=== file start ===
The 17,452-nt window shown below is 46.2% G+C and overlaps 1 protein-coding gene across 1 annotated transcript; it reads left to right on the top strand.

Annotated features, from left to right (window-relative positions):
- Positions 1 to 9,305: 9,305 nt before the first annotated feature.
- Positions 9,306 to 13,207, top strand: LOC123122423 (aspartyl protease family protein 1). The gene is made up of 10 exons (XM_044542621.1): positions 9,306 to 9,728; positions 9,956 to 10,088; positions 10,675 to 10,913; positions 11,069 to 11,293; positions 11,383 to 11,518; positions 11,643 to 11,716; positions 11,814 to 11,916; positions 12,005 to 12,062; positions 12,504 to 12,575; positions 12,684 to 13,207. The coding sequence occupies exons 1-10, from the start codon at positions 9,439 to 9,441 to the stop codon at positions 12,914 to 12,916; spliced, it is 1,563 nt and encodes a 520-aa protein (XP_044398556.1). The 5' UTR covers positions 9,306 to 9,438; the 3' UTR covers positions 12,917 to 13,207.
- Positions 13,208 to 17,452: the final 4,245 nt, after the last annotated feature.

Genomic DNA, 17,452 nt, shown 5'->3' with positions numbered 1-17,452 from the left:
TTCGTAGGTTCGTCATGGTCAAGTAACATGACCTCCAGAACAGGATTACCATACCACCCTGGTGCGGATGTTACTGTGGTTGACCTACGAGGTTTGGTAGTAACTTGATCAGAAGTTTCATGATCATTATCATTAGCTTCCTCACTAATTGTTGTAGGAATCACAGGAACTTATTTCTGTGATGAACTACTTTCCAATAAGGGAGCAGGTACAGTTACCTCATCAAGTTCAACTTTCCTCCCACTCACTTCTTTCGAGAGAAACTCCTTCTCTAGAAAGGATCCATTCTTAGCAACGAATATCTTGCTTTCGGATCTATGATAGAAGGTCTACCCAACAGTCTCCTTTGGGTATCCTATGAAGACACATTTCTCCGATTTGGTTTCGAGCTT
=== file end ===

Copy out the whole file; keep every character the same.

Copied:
The 17,452-nt window shown below is 46.2% G+C and overlaps 1 protein-coding gene across 1 annotated transcript; it reads left to right on the top strand.

Annotated features, from left to right (window-relative positions):
- Positions 1 to 9,305: 9,305 nt before the first annotated feature.
- Positions 9,306 to 13,207, top strand: LOC123122423 (aspartyl protease family protein 1). The gene is made up of 10 exons (XM_044542621.1): positions 9,306 to 9,728; positions 9,956 to 10,088; positions 10,675 to 10,913; positions 11,069 to 11,293; positions 11,383 to 11,518; positions 11,643 to 11,716; positions 11,814 to 11,916; positions 12,005 to 12,062; positions 12,504 to 12,575; positions 12,684 to 13,207. The coding sequence occupies exons 1-10, from the start codon at positions 9,439 to 9,441 to the stop codon at positions 12,914 to 12,916; spliced, it is 1,563 nt and encodes a 520-aa protein (XP_044398556.1). The 5' UTR covers positions 9,306 to 9,438; the 3' UTR covers positions 12,917 to 13,207.
- Positions 13,208 to 17,452: the final 4,245 nt, after the last annotated feature.

Genomic DNA, 17,452 nt, shown 5'->3' with positions numbered 1-17,452 from the left:
TTCGTAGGTTCGTCATGGTCAAGTAACATGACCTCCAGAACAGGATTACCATACCACCCTGGTGCGGATGTTACTGTGGTTGACCTACGAGGTTTGGTAGTAACTTGATCAGAAGTTTCATGATCATTATCATTAGCTTCCTCACTAATTGTTGTAGGAATCACAGGAACTTATTTCTGTGATGAACTACTTTCCAATAAGGGAGCAGGTACAGTTACCTCATCAAGTTCAACTTTCCTCCCACTCACTTCTTTCGAGAGAAACTCCTTCTCTAGAAAGGATCCATTCTTAGCAACGAATATCTTGCTTTCGGATCTATGATAGAAGGTCTACCCAACAGTCTCCTTTGGGTATCCTATGAAGACACATTTCTCCGATTTGGTTTCGAGCTT